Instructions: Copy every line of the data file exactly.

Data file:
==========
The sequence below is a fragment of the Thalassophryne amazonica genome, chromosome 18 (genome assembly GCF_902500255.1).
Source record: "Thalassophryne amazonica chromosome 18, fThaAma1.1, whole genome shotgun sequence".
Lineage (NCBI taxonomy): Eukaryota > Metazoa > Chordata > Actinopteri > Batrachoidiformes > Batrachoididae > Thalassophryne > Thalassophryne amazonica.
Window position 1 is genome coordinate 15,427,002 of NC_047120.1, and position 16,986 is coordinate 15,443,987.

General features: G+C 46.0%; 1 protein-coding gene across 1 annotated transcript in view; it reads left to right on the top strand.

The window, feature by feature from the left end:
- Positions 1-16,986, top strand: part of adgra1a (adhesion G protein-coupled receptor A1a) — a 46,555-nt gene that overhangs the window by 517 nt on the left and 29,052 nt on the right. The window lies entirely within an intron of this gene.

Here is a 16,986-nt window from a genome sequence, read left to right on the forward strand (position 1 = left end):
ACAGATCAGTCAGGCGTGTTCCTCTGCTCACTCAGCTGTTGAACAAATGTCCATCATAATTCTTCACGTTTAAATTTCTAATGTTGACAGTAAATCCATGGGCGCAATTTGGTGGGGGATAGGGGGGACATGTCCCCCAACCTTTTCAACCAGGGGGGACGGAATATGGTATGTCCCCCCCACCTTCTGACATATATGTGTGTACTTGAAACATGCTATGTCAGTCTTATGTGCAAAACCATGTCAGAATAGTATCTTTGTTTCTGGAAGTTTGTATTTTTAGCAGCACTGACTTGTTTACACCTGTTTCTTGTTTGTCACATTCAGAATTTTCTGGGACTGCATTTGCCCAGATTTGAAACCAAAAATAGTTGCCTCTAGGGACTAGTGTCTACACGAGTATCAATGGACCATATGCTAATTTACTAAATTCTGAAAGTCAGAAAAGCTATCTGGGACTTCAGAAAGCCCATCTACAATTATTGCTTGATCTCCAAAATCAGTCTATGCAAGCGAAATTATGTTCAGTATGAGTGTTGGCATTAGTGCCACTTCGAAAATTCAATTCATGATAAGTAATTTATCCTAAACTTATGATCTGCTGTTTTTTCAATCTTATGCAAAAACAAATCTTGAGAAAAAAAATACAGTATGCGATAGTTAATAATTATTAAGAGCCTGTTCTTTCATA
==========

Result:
The sequence below is a fragment of the Thalassophryne amazonica genome, chromosome 18 (genome assembly GCF_902500255.1).
Source record: "Thalassophryne amazonica chromosome 18, fThaAma1.1, whole genome shotgun sequence".
Lineage (NCBI taxonomy): Eukaryota > Metazoa > Chordata > Actinopteri > Batrachoidiformes > Batrachoididae > Thalassophryne > Thalassophryne amazonica.
Window position 1 is genome coordinate 15,427,002 of NC_047120.1, and position 16,986 is coordinate 15,443,987.

General features: G+C 46.0%; 1 protein-coding gene across 1 annotated transcript in view; it reads left to right on the top strand.

The window, feature by feature from the left end:
- Positions 1-16,986, top strand: part of adgra1a (adhesion G protein-coupled receptor A1a) — a 46,555-nt gene that overhangs the window by 517 nt on the left and 29,052 nt on the right. The window lies entirely within an intron of this gene.

Here is a 16,986-nt window from a genome sequence, read left to right on the forward strand (position 1 = left end):
ACAGATCAGTCAGGCGTGTTCCTCTGCTCACTCAGCTGTTGAACAAATGTCCATCATAATTCTTCACGTTTAAATTTCTAATGTTGACAGTAAATCCATGGGCGCAATTTGGTGGGGGATAGGGGGGACATGTCCCCCAACCTTTTCAACCAGGGGGGACGGAATATGGTATGTCCCCCCCACCTTCTGACATATATGTGTGTACTTGAAACATGCTATGTCAGTCTTATGTGCAAAACCATGTCAGAATAGTATCTTTGTTTCTGGAAGTTTGTATTTTTAGCAGCACTGACTTGTTTACACCTGTTTCTTGTTTGTCACATTCAGAATTTTCTGGGACTGCATTTGCCCAGATTTGAAACCAAAAATAGTTGCCTCTAGGGACTAGTGTCTACACGAGTATCAATGGACCATATGCTAATTTACTAAATTCTGAAAGTCAGAAAAGCTATCTGGGACTTCAGAAAGCCCATCTACAATTATTGCTTGATCTCCAAAATCAGTCTATGCAAGCGAAATTATGTTCAGTATGAGTGTTGGCATTAGTGCCACTTCGAAAATTCAATTCATGATAAGTAATTTATCCTAAACTTATGATCTGCTGTTTTTTCAATCTTATGCAAAAACAAATCTTGAGAAAAAAAATACAGTATGCGATAGTTAATAATTATTAAGAGCCTGTTCTTTCATA